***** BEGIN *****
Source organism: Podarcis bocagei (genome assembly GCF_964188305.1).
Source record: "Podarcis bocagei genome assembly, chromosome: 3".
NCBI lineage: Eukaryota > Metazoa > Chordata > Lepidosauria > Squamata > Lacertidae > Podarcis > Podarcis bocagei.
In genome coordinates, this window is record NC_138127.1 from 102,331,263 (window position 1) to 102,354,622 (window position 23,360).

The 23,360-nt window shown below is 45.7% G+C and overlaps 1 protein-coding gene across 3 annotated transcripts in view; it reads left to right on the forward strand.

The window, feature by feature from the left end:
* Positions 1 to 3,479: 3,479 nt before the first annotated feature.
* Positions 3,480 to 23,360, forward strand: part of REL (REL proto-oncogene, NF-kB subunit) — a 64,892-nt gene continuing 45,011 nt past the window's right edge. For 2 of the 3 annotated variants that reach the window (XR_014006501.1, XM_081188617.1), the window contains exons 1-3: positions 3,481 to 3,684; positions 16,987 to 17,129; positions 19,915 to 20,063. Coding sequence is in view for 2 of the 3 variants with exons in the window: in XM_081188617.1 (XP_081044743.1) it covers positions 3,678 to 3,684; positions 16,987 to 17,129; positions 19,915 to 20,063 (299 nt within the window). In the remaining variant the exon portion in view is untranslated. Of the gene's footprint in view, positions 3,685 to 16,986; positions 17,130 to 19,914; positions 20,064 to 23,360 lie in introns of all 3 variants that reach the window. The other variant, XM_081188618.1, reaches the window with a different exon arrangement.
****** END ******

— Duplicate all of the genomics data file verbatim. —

Source organism: Podarcis bocagei (genome assembly GCF_964188305.1).
Source record: "Podarcis bocagei genome assembly, chromosome: 3".
NCBI lineage: Eukaryota > Metazoa > Chordata > Lepidosauria > Squamata > Lacertidae > Podarcis > Podarcis bocagei.
In genome coordinates, this window is record NC_138127.1 from 102,331,263 (window position 1) to 102,354,622 (window position 23,360).

The 23,360-nt window shown below is 45.7% G+C and overlaps 1 protein-coding gene across 3 annotated transcripts in view; it reads left to right on the forward strand.

The window, feature by feature from the left end:
* Positions 1 to 3,479: 3,479 nt before the first annotated feature.
* Positions 3,480 to 23,360, forward strand: part of REL (REL proto-oncogene, NF-kB subunit) — a 64,892-nt gene continuing 45,011 nt past the window's right edge. For 2 of the 3 annotated variants that reach the window (XR_014006501.1, XM_081188617.1), the window contains exons 1-3: positions 3,481 to 3,684; positions 16,987 to 17,129; positions 19,915 to 20,063. Coding sequence is in view for 2 of the 3 variants with exons in the window: in XM_081188617.1 (XP_081044743.1) it covers positions 3,678 to 3,684; positions 16,987 to 17,129; positions 19,915 to 20,063 (299 nt within the window). In the remaining variant the exon portion in view is untranslated. Of the gene's footprint in view, positions 3,685 to 16,986; positions 17,130 to 19,914; positions 20,064 to 23,360 lie in introns of all 3 variants that reach the window. The other variant, XM_081188618.1, reaches the window with a different exon arrangement.